Shakespeare's Sonnets

Sonnet 35: Shakespeare’s Civil War College

In Shakespeare’s Sonnet 35 we delve deeply into Shakespeare’s thoughts, emotions and frustrations with his lover, the young man (the Fair Youth), which was brought about by an apparent betrayal through infidelity. Within this sonnet and those preceding it, we see the progression of a theme, which had begun in Sonnet 33, and then elaborated on in Sonnet 24, that alludes to the young man’s “treachery” and “betrayal” of Shakespeare. While reading this Sonnet, it is obvious that Shakespeare underwent an apparent internal dispute within himself regarding his feelings on the “fair youth’s” affair with another woman or man. It is imperative to note the duality of tone in this poem. One one side, Shakespeare is forgiving towards the fair youth because he loves him too much to continue resenting him, and is almost convincing himself that his behaviors are excusable. But on the other hand, Shakespeare is painfully aware that in justifying the actions of his beloved youth, he too is offending himself because such actions are usually disrespectful to the person who remained dutifully loyal.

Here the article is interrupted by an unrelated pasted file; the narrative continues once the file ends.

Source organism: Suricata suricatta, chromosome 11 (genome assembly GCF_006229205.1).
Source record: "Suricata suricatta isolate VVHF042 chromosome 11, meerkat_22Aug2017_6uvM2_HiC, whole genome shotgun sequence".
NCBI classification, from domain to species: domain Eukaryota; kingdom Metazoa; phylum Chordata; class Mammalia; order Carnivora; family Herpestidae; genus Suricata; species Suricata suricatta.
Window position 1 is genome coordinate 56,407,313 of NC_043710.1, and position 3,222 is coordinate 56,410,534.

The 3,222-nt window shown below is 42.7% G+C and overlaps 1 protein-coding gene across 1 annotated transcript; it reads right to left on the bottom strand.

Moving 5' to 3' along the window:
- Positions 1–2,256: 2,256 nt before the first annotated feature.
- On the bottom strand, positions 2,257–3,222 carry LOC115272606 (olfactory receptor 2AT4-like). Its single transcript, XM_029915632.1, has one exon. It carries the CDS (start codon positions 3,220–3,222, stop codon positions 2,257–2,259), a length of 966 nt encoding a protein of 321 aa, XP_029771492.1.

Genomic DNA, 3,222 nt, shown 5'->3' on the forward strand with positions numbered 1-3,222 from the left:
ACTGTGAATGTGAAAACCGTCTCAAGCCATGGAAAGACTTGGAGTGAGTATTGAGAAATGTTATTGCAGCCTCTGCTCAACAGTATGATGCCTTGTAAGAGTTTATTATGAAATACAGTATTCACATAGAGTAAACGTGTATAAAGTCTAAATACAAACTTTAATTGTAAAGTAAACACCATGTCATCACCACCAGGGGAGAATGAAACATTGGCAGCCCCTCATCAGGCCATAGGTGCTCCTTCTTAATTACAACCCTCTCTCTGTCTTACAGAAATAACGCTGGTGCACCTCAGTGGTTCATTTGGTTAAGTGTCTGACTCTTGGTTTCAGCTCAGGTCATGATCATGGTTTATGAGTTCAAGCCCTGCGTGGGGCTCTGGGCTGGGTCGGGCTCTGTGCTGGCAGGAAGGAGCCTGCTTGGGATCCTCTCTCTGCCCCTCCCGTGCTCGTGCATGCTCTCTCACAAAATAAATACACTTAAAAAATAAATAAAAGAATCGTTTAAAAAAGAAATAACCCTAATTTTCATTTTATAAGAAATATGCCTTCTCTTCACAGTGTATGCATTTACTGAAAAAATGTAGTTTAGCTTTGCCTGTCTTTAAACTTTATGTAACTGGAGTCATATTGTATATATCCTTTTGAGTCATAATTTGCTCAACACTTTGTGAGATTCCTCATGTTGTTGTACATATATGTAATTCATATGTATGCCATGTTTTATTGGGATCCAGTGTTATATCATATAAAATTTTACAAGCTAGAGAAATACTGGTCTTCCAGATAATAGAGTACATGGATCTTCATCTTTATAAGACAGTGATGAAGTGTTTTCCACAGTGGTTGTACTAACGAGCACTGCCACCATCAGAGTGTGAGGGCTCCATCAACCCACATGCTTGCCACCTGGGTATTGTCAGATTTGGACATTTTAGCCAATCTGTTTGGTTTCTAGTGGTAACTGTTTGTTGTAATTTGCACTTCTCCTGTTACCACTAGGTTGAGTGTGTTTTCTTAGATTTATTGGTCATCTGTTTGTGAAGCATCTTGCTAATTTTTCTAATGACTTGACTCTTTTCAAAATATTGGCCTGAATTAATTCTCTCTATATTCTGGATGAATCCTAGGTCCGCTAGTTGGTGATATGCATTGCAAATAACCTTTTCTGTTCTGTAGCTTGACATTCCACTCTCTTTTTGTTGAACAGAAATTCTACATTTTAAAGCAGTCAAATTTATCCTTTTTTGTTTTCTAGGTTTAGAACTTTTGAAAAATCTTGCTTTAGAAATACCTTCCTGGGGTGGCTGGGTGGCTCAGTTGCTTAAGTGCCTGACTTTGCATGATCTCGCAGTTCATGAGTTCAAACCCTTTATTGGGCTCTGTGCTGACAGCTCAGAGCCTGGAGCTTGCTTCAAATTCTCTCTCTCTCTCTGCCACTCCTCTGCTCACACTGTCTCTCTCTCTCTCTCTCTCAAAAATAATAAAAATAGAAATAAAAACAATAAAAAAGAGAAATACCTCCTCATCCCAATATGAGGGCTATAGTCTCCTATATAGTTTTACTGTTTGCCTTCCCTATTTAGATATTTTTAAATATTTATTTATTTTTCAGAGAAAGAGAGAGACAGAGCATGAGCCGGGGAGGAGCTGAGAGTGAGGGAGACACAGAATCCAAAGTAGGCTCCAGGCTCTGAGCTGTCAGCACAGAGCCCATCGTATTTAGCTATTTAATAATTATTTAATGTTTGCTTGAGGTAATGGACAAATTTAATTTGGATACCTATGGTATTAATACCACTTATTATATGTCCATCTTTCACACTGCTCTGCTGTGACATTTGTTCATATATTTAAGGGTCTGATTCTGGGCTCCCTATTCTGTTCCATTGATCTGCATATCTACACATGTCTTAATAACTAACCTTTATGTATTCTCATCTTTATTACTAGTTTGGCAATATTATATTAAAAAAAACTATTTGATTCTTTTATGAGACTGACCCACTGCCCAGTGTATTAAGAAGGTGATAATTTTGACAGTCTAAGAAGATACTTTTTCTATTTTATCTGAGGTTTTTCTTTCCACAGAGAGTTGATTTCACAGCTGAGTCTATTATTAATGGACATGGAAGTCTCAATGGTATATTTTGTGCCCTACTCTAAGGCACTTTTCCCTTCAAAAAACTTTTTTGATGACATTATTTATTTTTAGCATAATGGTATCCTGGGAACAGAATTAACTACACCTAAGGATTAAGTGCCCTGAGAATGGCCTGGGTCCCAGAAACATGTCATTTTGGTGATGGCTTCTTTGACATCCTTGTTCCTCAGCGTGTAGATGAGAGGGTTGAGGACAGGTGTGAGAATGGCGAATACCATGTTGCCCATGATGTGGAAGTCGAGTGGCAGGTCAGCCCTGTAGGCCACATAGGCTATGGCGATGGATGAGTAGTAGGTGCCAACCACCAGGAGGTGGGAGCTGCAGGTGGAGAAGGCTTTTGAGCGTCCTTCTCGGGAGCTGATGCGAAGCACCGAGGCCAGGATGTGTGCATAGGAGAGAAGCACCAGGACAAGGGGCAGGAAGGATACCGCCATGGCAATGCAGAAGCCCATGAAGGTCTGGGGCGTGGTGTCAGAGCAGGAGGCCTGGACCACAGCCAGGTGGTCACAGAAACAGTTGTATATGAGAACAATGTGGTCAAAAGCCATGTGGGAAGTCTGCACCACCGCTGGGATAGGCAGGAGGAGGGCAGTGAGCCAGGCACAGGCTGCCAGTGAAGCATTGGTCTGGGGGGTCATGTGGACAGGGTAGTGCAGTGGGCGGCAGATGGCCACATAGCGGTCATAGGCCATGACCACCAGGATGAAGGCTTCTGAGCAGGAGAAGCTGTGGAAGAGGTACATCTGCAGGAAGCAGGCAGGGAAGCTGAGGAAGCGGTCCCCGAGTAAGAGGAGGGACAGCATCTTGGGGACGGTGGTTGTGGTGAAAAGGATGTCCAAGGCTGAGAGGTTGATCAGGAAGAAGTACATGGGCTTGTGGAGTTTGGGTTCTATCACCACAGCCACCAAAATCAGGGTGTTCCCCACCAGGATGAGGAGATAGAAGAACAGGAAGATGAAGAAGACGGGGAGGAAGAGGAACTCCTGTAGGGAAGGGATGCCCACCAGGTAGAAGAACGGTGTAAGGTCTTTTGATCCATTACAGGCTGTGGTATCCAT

In Sonnet 35, Shakespeare acts as both the defender of his fair youth’s disloyalty and the defendant that is guilty in the sense that he too is at...

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